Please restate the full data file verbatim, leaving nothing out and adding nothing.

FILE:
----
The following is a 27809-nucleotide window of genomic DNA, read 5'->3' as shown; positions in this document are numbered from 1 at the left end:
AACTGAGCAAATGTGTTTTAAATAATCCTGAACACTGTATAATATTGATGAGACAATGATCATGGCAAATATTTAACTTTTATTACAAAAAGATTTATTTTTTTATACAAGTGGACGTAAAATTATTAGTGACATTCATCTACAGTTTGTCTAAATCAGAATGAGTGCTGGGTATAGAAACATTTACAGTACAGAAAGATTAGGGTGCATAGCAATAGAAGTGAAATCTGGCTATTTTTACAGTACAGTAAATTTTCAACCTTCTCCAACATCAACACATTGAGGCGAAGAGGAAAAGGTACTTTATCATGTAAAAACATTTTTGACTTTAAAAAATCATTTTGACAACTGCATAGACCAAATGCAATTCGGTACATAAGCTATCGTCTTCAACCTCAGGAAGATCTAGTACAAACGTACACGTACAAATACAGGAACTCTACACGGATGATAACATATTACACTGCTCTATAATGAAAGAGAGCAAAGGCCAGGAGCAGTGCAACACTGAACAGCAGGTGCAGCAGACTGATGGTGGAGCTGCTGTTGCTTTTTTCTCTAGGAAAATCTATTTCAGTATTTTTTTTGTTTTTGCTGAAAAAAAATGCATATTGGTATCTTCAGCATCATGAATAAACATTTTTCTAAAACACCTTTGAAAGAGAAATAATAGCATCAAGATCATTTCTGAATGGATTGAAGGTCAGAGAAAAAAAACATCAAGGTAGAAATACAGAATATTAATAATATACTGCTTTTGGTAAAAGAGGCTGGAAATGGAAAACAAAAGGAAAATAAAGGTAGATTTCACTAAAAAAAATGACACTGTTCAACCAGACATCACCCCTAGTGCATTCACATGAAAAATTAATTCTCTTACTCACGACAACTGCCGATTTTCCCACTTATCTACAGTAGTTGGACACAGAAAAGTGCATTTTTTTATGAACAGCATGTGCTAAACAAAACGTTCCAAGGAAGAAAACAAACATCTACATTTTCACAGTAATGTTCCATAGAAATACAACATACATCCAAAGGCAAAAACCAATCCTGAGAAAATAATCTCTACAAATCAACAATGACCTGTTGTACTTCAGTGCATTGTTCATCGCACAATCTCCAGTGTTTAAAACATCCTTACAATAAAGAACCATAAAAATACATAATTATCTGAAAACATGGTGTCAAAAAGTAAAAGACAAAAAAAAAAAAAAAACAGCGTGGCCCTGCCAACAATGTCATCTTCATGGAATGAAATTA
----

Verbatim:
The following is a 27809-nucleotide window of genomic DNA, read 5'->3' as shown; positions in this document are numbered from 1 at the left end:
AACTGAGCAAATGTGTTTTAAATAATCCTGAACACTGTATAATATTGATGAGACAATGATCATGGCAAATATTTAACTTTTATTACAAAAAGATTTATTTTTTTATACAAGTGGACGTAAAATTATTAGTGACATTCATCTACAGTTTGTCTAAATCAGAATGAGTGCTGGGTATAGAAACATTTACAGTACAGAAAGATTAGGGTGCATAGCAATAGAAGTGAAATCTGGCTATTTTTACAGTACAGTAAATTTTCAACCTTCTCCAACATCAACACATTGAGGCGAAGAGGAAAAGGTACTTTATCATGTAAAAACATTTTTGACTTTAAAAAATCATTTTGACAACTGCATAGACCAAATGCAATTCGGTACATAAGCTATCGTCTTCAACCTCAGGAAGATCTAGTACAAACGTACACGTACAAATACAGGAACTCTACACGGATGATAACATATTACACTGCTCTATAATGAAAGAGAGCAAAGGCCAGGAGCAGTGCAACACTGAACAGCAGGTGCAGCAGACTGATGGTGGAGCTGCTGTTGCTTTTTTCTCTAGGAAAATCTATTTCAGTATTTTTTTTGTTTTTGCTGAAAAAAAATGCATATTGGTATCTTCAGCATCATGAATAAACATTTTTCTAAAACACCTTTGAAAGAGAAATAATAGCATCAAGATCATTTCTGAATGGATTGAAGGTCAGAGAAAAAAAACATCAAGGTAGAAATACAGAATATTAATAATATACTGCTTTTGGTAAAAGAGGCTGGAAATGGAAAACAAAAGGAAAATAAAGGTAGATTTCACTAAAAAAAATGACACTGTTCAACCAGACATCACCCCTAGTGCATTCACATGAAAAATTAATTCTCTTACTCACGACAACTGCCGATTTTCCCACTTATCTACAGTAGTTGGACACAGAAAAGTGCATTTTTTTATGAACAGCATGTGCTAAACAAAACGTTCCAAGGAAGAAAACAAACATCTACATTTTCACAGTAATGTTCCATAGAAATACAACATACATCCAAAGGCAAAAACCAATCCTGAGAAAATAATCTCTACAAATCAACAATGACCTGTTGTACTTCAGTGCATTGTTCATCGCACAATCTCCAGTGTTTAAAACATCCTTACAATAAAGAACCATAAAAATACATAATTATCTGAAAACATGGTGTCAAAAAGTAAAAGACAAAAAAAAAAAAAAAACAGCGTGGCCCTGCCAACAATGTCATCTTCATGGAATGAAATTA